First there was Rob.
I don’t remember how I met Rob. I was opening our first store in Boston and I believe he simply answered my help wanted ad. He was quiet and it took a few months to discern who he was.
The store had a slow start, located in a basement across the street from Pearl Paint – then the dominant player in our trade. But Rob in his gentle way won over artist after artist and built a solid business.
One day Rob came to me to say he and his wife Jamie wanted to buy a home and they couldn’t afford Boston housing. They wanted to move to Philly. O.K. We’ll open a new store in Philly.
Enter Jeff. Jeff had always been there as assistant manager but I knew little about Jeff.
After Rob went south Jeff stumbled around for a little while and then that thing happened: that thing that sometimes happens when the lid is off and an assistant has to become master. It happened to Jeff. So now I have two great managers.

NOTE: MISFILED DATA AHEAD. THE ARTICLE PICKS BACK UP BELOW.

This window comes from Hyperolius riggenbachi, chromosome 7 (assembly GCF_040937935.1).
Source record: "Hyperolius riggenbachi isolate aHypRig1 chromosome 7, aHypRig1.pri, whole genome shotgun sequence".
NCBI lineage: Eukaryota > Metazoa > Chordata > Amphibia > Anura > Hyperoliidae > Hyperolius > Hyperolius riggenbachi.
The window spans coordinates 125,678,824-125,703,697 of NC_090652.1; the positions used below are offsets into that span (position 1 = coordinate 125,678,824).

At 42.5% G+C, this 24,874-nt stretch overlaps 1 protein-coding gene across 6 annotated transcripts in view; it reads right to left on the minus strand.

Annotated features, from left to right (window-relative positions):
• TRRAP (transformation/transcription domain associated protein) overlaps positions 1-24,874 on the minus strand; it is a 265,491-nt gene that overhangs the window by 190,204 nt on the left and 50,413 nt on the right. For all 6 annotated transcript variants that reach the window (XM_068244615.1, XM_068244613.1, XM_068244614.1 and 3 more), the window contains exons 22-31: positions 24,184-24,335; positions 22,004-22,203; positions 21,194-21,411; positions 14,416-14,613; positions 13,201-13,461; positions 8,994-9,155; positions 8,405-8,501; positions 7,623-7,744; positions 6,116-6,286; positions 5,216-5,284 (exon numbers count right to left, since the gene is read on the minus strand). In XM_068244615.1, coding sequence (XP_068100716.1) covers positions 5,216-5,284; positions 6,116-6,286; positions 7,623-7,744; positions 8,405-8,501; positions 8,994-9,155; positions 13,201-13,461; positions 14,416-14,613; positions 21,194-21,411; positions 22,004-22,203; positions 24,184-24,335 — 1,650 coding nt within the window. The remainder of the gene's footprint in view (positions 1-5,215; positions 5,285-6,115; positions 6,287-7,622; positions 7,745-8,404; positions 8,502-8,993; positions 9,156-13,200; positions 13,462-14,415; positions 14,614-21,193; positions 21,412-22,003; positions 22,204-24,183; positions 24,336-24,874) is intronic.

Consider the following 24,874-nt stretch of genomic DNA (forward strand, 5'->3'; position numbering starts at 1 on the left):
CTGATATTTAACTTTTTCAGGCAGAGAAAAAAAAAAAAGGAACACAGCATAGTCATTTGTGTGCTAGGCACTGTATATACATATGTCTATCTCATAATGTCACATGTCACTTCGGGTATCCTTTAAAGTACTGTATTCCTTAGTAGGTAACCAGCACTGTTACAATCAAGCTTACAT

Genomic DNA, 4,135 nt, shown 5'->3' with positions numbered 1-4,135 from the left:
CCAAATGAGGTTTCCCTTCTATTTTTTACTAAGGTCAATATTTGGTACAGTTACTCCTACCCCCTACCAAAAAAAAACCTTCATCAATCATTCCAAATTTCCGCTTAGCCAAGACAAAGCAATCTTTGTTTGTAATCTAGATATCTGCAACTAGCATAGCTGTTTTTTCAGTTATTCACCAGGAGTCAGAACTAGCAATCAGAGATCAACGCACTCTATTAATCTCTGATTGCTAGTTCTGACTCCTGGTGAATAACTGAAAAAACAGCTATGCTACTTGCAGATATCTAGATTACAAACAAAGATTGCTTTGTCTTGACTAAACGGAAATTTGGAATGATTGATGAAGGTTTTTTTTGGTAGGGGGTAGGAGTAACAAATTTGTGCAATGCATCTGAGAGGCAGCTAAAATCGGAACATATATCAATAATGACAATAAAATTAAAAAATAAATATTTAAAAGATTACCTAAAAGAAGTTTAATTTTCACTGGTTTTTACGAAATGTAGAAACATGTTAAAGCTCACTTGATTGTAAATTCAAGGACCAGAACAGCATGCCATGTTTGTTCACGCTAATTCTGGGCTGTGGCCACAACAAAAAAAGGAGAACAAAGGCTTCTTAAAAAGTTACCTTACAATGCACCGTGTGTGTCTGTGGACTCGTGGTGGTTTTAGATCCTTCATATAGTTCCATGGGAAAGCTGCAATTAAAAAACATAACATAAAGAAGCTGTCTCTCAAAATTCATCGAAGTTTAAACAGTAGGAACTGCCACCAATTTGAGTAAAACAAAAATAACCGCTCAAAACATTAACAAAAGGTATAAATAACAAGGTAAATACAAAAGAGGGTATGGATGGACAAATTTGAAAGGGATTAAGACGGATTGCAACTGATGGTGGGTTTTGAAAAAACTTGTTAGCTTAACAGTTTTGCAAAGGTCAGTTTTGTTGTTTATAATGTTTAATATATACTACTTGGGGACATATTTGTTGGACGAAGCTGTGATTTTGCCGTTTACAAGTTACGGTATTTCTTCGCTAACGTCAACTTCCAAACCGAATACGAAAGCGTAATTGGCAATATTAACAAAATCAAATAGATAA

The other day he came to me with an invitation, “come to Boston.”
“You visit the stores when there are troubles or problems. Why don’t you visit when things are good? We’d like to get to know you better.”
So I did. Even this old dog can learn from Jeff.
Monday, Sep 22, 2008
First there was Rob.
Friday, Jul 26, 2013
Cambridge, MA, established 2003
By Larry Adlerstein, Founder & President of A&C
In the fall of 2003 I decided to look closer to home for store sites. Boston was an obvious look at.
So I drove the two hours down to Boston and started by visiting Pearl Paint—the big guy at the time. Pearl was located in Central Square, Cambridge, across the Charles River from downtown Boston.
In retrospect, Pearl had already started their decline that has, at this date, resulted in bankruptcy and the closing of most stores, including their Cambridge location.
Well, after our brief survey of Pearl back in 2003 I decided to open in Cambridge and there, right across the street, was a for-rent sign.
It was a basement which has served us well for many years. Generally our relationship with our neighbor Pearl went well until on a Saturday morning there was a commercially printed sign posted across our front entrance.
“Vagrants welcome, plenty of toilet paper downstairs.”
Robert Pearlmutter personally wrote me a letter of apology.